Why does light interact with normal matter but not with other light?


  1. Light does not interact with other light at all.
  2. Light does interact with other matter, i.e reflection/refraction.
  • 5
    $\begingroup$ What do you mean by light does not interact with other light? $\endgroup$
    – Kyle Kanos
    Aug 12, 2023 at 2:13
  • $\begingroup$ i think using photons in the question will be much better $\endgroup$ Aug 12, 2023 at 13:15

3 Answers 3


Actually it's not correct that light does not interact with light.

Photon-Photon scattering is a recently observed phenomenon that was predicted by QED under the name of Euler-Heisenberg Scattering.

It can be achieved by integrating out fermions from QED path intergral and gives you an effective action that depends only on the electromagnetic field.

More can be found here:Two-Photon Scattering

  • $\begingroup$ Perhaps this changes the question to "Why do photons interact with each other so much less than with matter?" $\endgroup$
    – mmesser314
    Aug 12, 2023 at 2:33
  • 1
    $\begingroup$ @mmesser314 it is an experimental fact that is beautifully modeled with quantum electrodynamics , because of the coupling constants involved in the Feynman diagrams of the calculation. $\endgroup$
    – anna v
    Aug 12, 2023 at 3:35
  • $\begingroup$ I never heard of this! Do the photons have to be high energy? Is the interaction "actually" between virtual $e^-~e^+$ pairs that the photons generate for short time periods? $\endgroup$
    – RC_23
    Aug 12, 2023 at 5:47
  • 1
    $\begingroup$ This may be a semantic issue, but wouldn't say that light interacts with light for two reasons. First, this photon-photon scattering is a quantum effect, classically they don't interact. Second, by using the same reasoning, you can probably conclude that everything interacts at high-enough loops. I think it is useful to preserve a distinction between interacting (exists as an interaction vertex) and scattering, although this is outside the scope of the question asked. $\endgroup$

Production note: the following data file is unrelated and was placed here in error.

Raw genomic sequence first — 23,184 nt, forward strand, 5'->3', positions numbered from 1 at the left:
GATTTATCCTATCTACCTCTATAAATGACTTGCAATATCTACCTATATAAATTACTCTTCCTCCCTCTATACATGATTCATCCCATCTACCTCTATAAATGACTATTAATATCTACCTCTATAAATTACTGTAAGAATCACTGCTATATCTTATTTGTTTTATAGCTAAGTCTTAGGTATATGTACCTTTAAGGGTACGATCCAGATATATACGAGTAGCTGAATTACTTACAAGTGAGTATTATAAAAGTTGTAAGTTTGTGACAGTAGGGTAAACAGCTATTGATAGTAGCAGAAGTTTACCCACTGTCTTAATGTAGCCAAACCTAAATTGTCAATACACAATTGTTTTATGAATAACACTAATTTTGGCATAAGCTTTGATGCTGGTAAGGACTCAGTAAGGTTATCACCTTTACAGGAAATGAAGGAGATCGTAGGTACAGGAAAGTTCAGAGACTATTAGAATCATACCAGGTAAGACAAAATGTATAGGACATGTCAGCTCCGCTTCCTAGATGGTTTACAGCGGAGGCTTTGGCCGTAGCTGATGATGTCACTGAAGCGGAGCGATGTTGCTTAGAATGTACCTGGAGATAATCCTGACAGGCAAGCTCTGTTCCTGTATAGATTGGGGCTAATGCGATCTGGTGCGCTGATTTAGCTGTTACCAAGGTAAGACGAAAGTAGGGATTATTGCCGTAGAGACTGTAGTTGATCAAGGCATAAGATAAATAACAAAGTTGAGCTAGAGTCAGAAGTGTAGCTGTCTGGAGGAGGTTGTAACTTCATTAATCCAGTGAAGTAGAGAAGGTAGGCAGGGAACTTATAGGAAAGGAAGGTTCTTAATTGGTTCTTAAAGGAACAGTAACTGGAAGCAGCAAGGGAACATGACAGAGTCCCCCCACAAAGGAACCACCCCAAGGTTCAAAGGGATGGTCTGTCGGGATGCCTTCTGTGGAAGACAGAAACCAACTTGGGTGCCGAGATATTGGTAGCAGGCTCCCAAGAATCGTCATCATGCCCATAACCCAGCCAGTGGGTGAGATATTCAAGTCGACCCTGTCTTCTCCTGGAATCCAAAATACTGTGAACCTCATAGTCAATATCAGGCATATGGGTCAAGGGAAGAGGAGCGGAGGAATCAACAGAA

– JGBM
    Aug 12, 2023 at 15:26
  • 1
    $\begingroup$ @RC_23 Yes, the energy of the photons in the center-of-momentum frame has to be of order the electron mass or higher to yield a significant scattering probability. The photons are interacting via an electron loop. $\endgroup$
    – Sten
    Aug 12, 2023 at 18:37

Bastam's answer is absolutely correct that in QED photons do interact with other photons.

But you can see why this effect is negligible in every-day scenarios for a couple of reasons:

One is that photons do not carry electric charge, and photons only directly interact with particles which carry electric charge. Contrast this with gluons which carry color charge and do interact with other gluons.

Alternatively, you could see this as a result of the fact the electromagnetic field equations are linear, which roughly means that different states of the EM field can be added together and evolve independently.

  • $\begingroup$ from the article......If we have to summarize our present understanding, it seems to us that current investigation concerning the highest energy photons from cosmic sources has not found clear and significant evidence for deviations and need for new physics $\endgroup$ Aug 12, 2023 at 13:00

While it is true that in a QED, photons do interact with each other, if we consider light as a wave for our present purposes, light waves do interact with each other, such as in constructive or destructive interferences with other light waves. This results in a change in amplitude of the light wave.

An example of this is the two-slit experiment which proves the dual nature of light, but shows that light waves constructively interfere on the other side of the board.

If you were talking about photons not interacting with each other, read Bastam Tajik's answer.

  • 3
    $\begingroup$ +1, but I usually consider superposition of waves to be what happens when things don't interact with each other. The waves pass through each other and continue unchanged. Interference comes from adding up (with phase) how much is present. $\endgroup$
    – mmesser314
    Aug 13, 2023 at 0:35

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